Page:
• By: Madeline Miller
  • Narrated by: David Thorpe
  • Length: 11 hrs and 31 mins
  • Unabridged
  • Overall
    4.5 out of 5 stars 497
  • Performance
    4.5 out of 5 stars 436
  • Story
    4.5 out of 5 stars 435

Patroclus, an awkward young prince, has been exiled to the kingdom of Phthia. Here he is just another unwanted boy living in the shadow of King Peleus and his golden son, Achilles. Yet one day, Achilles takes the shamed prince under his wing. As they grow into young men their bond blossoms into something far deeper – despite the displeasure of Achilles's mother. When word comes that Helen of Sparta has been kidnapped, the men of Greece are called upon to lay siege to Troy in her name.

  • 5 out of 5 stars
  • gripping and beautiful

  • By mrs on 07-04-13

Reworking of a myth but lacking an epic feel

Overall
3 out of 5 stars
Performance
4 out of 5 stars
Story
3 out of 5 stars

Reviewed: 09-09-14

Any additional comments?

This book received a lot of hype. And I am guessing from people who hadn't read any fantasy before. Reworking of myths is a common enough thing in fantasy, and is as good a place to base a book as any. However this just lacked an epic feel. It was meant to be a personal version of the myth, but was missing the power and excitement of a myth.

3 of 3 people found this review helpful

  • The Secret Life of Dust

  • From the Cosmos to the Kitchen Counter, the Consequences of Little Things
  • By: Hannah Holmes
  • Narrated by: Eliza Foss
  • Length: 11 hrs and 22 mins
  • Unabridged
  • Overall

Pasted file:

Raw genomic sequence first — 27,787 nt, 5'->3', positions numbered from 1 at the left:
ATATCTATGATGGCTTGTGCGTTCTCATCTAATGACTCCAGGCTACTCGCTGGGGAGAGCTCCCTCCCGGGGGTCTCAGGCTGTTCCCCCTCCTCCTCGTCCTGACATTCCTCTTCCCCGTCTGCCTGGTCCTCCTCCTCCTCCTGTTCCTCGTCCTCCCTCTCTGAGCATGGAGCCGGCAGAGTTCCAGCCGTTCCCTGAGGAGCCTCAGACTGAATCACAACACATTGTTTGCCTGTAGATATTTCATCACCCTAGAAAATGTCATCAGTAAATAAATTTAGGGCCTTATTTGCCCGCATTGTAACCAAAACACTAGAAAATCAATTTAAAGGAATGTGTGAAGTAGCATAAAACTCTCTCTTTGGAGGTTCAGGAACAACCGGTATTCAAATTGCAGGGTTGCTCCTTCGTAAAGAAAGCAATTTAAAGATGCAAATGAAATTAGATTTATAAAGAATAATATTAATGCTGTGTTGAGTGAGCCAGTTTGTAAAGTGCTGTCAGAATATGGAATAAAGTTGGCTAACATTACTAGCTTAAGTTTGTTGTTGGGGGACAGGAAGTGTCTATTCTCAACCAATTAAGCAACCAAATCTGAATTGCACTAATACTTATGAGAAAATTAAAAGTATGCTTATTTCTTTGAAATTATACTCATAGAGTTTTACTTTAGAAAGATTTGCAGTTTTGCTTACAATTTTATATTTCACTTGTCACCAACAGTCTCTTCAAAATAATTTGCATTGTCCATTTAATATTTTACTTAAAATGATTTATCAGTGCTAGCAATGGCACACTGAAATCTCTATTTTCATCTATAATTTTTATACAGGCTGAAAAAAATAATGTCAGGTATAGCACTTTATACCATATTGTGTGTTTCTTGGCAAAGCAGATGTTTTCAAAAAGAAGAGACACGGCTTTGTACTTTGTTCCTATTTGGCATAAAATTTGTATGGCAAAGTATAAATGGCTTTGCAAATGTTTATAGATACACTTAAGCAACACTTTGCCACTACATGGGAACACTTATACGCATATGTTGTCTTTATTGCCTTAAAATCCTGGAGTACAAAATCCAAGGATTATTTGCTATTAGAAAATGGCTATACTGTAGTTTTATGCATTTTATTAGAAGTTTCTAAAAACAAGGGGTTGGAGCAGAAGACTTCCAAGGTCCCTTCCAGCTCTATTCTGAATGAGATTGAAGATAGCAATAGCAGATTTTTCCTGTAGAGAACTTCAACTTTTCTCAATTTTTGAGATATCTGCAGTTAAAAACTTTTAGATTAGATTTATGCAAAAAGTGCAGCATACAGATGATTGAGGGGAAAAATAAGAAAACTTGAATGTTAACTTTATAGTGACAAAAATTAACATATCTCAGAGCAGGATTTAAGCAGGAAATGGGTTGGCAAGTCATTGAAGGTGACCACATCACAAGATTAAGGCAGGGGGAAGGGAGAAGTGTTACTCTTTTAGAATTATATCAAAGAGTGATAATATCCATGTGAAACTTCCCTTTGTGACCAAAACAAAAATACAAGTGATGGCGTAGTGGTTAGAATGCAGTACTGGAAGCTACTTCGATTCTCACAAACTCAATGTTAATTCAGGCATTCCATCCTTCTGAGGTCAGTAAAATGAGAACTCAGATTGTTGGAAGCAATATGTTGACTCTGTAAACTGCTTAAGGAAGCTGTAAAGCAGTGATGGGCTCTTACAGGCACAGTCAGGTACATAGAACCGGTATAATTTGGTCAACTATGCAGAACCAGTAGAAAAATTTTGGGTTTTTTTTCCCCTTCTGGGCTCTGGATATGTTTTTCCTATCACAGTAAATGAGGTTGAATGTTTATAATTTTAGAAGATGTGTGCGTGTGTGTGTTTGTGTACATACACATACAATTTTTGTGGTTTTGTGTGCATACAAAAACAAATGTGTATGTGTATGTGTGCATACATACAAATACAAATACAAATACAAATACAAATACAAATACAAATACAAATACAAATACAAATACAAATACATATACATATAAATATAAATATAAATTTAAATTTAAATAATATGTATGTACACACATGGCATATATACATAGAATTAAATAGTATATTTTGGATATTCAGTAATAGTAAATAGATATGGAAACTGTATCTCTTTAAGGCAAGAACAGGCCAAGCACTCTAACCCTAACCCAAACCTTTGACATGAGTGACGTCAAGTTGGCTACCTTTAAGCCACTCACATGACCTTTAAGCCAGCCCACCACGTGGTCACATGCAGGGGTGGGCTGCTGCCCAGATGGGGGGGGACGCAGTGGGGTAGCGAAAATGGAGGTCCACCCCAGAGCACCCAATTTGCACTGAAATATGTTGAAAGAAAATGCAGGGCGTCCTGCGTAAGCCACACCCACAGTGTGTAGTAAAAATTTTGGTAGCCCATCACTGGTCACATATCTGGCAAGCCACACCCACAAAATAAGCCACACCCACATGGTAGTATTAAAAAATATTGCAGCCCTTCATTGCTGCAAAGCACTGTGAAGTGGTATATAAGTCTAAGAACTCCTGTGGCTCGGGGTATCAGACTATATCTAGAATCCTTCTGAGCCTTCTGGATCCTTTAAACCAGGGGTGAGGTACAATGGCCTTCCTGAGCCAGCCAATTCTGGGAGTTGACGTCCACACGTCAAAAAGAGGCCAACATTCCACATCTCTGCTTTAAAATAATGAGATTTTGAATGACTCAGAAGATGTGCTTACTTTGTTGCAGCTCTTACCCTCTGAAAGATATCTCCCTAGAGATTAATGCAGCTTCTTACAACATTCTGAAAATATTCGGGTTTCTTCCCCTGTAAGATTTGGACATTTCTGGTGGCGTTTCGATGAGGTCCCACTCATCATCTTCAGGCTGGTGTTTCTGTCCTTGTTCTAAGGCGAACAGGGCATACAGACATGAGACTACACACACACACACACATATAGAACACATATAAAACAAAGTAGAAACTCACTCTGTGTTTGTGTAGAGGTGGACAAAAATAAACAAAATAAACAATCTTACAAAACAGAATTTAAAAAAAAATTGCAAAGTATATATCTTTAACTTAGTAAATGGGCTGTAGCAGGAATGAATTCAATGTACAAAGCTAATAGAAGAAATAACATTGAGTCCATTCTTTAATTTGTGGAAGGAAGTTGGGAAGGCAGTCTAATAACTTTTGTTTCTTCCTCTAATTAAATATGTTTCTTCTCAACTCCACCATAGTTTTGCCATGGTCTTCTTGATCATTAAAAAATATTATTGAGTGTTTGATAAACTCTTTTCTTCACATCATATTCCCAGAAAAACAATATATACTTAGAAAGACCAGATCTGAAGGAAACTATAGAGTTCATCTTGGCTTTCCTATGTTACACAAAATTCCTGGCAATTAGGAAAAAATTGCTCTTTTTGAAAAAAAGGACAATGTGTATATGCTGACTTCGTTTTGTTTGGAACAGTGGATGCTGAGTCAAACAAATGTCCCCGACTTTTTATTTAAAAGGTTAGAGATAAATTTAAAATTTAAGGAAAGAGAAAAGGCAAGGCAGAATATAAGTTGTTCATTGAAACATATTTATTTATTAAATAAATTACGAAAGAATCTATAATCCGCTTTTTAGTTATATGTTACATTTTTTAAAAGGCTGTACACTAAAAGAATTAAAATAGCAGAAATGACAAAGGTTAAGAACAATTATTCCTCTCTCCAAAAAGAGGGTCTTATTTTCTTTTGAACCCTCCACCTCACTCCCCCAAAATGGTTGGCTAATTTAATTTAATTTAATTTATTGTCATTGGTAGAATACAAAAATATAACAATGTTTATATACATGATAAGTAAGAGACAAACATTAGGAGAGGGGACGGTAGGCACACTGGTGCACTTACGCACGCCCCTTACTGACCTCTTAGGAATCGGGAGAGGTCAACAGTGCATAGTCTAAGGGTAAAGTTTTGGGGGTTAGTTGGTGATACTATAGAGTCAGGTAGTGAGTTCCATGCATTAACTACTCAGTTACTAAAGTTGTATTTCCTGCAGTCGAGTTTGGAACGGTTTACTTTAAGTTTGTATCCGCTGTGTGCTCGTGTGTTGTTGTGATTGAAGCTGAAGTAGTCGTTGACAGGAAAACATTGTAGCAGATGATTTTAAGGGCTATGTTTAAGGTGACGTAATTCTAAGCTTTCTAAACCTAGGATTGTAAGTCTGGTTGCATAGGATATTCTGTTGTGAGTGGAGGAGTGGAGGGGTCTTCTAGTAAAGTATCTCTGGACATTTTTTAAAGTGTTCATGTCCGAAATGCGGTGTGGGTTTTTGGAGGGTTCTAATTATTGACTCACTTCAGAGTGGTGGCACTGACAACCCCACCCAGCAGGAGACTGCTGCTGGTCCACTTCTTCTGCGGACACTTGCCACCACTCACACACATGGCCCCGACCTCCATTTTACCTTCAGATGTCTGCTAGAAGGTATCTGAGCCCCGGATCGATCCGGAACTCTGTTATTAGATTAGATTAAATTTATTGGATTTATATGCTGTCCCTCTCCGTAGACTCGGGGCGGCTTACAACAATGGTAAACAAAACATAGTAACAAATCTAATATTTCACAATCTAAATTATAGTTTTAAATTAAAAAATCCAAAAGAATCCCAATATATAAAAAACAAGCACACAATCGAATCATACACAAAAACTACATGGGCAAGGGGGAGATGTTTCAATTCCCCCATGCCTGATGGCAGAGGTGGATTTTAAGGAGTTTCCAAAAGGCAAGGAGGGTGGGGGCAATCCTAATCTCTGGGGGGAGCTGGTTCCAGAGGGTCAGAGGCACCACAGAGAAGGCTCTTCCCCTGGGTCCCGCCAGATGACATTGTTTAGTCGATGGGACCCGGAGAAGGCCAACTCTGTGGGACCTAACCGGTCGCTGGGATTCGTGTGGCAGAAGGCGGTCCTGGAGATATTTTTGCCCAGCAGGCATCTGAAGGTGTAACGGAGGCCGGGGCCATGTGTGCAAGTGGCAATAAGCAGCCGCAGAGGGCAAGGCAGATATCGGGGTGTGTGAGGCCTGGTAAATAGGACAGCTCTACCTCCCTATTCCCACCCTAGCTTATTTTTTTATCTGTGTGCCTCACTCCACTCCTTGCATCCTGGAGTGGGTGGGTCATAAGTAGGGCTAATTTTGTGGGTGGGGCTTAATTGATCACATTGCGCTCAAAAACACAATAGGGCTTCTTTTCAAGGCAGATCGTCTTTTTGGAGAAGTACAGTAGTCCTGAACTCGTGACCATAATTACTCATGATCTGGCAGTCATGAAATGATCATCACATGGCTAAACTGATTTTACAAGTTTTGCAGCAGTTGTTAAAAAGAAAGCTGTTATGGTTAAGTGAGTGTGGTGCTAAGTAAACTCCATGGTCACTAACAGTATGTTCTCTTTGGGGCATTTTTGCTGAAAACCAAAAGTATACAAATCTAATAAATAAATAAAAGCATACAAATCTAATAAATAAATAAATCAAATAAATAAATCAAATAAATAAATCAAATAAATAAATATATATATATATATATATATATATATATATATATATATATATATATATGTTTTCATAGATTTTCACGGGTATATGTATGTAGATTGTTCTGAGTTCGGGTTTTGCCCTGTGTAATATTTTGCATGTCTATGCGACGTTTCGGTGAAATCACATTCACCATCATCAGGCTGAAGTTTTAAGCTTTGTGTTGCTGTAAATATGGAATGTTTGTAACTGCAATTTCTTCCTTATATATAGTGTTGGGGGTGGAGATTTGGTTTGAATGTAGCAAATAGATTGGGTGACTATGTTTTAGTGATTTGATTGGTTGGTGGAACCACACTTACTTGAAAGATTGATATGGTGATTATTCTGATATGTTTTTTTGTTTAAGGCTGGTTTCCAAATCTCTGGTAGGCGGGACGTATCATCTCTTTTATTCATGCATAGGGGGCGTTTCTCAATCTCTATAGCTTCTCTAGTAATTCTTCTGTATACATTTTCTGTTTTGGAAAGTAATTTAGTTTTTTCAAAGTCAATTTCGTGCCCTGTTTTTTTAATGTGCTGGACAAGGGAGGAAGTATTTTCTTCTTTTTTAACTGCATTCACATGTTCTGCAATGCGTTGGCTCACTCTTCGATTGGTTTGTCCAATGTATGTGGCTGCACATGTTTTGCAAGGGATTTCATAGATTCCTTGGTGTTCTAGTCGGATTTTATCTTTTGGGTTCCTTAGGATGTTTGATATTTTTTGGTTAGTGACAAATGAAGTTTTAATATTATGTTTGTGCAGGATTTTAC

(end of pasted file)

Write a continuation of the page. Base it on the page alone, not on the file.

4 out of 5 stars 14
  • Performance
    4.5 out of 5 stars 6
  • Story
    4 out of 5 stars 5

Some see dust as dull stuff, useless at best, and sneeze-inducing at worst. But in the hands of writer Hannah Holmes, dust becomes a dazzling and mysterious force. As Holmes says, dust is a messenger, and air is its medium. And by the end of this fascinating journey through The Secret Life of Dust, we cannot help but agree.

  • 2 out of 5 stars
  • Disappointing list of lung diseases

  • By Daniel Suss on 13-03-13

Disappointing list of lung diseases

Overall
2 out of 5 stars

Reviewed: 13-03-13

Some interesting stuff, and well written generally. However it keeps just reverting to being a list of lung diseases. Just when it tries to look at other dust related issues, it's soon back to the lung diseases.



Also the need to provide every specialist with a descriptive handle is a bit annoying. I don't really care about the hair colour of the doctor, or the accent of the volcanologist.

  • The Unlikely Pilgrimage of Harold Fry

  • By: Rachel Joyce
  • Narrated by: Jim Broadbent
  • Length: 9 hrs and 57 mins
  • Unabridged
  • Overall
    4.5 out of 5 stars 2,429
  • Performance
    4.5 out of 5 stars 1,887
  • Story
    4.5 out of 5 stars 1,882

When Harold Fry nips out one morning to post a letter, leaving his wife hoovering upstairs, he has no idea that he is about to walk from one end of the country to the other. He has no hiking boots or map, let alone a compass, waterproof, or mobile phone. All he knows is that he must keep walking - to save someone else's life.

  • 5 out of 5 stars
  • Gentle but engaging

  • By Ms on 17-06-12

A long trudge through emotional writing

Overall
3 out of 5 stars

Reviewed: 13-03-13

It's not the book's fault. It's mine. I don't like very emotional writing. Lots of descriptions of sadness welling up. Words unspoken. The endless torment of sad people.



That said, it wasn't a bad book. It starts well, and in the first few chapters you wonder if it might be a classic. Alas it isn't. Many of the other characters are just convenient props for ideas. And some of the actual things that happen are unbelievable, not in a fantastic way, just in an unlikely, impractical way.

3 of 4 people found this review helpful